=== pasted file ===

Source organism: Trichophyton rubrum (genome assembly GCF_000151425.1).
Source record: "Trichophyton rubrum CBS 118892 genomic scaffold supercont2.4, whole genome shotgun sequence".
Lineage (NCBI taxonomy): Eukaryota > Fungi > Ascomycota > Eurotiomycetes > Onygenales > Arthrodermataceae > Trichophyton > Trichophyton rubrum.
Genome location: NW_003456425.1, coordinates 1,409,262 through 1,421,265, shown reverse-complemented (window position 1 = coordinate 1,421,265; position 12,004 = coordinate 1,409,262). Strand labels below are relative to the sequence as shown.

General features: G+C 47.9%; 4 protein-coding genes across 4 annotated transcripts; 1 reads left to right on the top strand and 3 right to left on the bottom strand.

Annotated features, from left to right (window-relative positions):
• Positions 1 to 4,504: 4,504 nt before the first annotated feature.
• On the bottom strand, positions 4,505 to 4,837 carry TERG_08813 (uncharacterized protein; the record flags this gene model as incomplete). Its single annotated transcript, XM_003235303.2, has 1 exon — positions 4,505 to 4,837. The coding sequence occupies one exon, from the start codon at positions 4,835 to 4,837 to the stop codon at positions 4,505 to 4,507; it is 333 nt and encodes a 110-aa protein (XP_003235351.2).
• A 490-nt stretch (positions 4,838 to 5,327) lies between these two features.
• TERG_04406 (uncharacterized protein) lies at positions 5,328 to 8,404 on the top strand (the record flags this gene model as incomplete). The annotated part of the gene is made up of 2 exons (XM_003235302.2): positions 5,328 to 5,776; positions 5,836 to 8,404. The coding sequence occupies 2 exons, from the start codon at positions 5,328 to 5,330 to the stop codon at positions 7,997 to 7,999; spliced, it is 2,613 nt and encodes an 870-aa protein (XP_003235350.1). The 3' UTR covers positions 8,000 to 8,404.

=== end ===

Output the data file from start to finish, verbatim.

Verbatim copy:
Source organism: Trichophyton rubrum (genome assembly GCF_000151425.1).
Source record: "Trichophyton rubrum CBS 118892 genomic scaffold supercont2.4, whole genome shotgun sequence".
Lineage (NCBI taxonomy): Eukaryota > Fungi > Ascomycota > Eurotiomycetes > Onygenales > Arthrodermataceae > Trichophyton > Trichophyton rubrum.
Genome location: NW_003456425.1, coordinates 1,409,262 through 1,421,265, shown reverse-complemented (window position 1 = coordinate 1,421,265; position 12,004 = coordinate 1,409,262). Strand labels below are relative to the sequence as shown.

General features: G+C 47.9%; 4 protein-coding genes across 4 annotated transcripts; 1 reads left to right on the top strand and 3 right to left on the bottom strand.

Annotated features, from left to right (window-relative positions):
• Positions 1 to 4,504: 4,504 nt before the first annotated feature.
• On the bottom strand, positions 4,505 to 4,837 carry TERG_08813 (uncharacterized protein; the record flags this gene model as incomplete). Its single annotated transcript, XM_003235303.2, has 1 exon — positions 4,505 to 4,837. The coding sequence occupies one exon, from the start codon at positions 4,835 to 4,837 to the stop codon at positions 4,505 to 4,507; it is 333 nt and encodes a 110-aa protein (XP_003235351.2).
• A 490-nt stretch (positions 4,838 to 5,327) lies between these two features.
• TERG_04406 (uncharacterized protein) lies at positions 5,328 to 8,404 on the top strand (the record flags this gene model as incomplete). The annotated part of the gene is made up of 2 exons (XM_003235302.2): positions 5,328 to 5,776; positions 5,836 to 8,404. The coding sequence occupies 2 exons, from the start codon at positions 5,328 to 5,330 to the stop codon at positions 7,997 to 7,999; spliced, it is 2,613 nt and encodes an 870-aa protein (XP_003235350.1). The 3' UTR covers positions 8,000 to 8,404.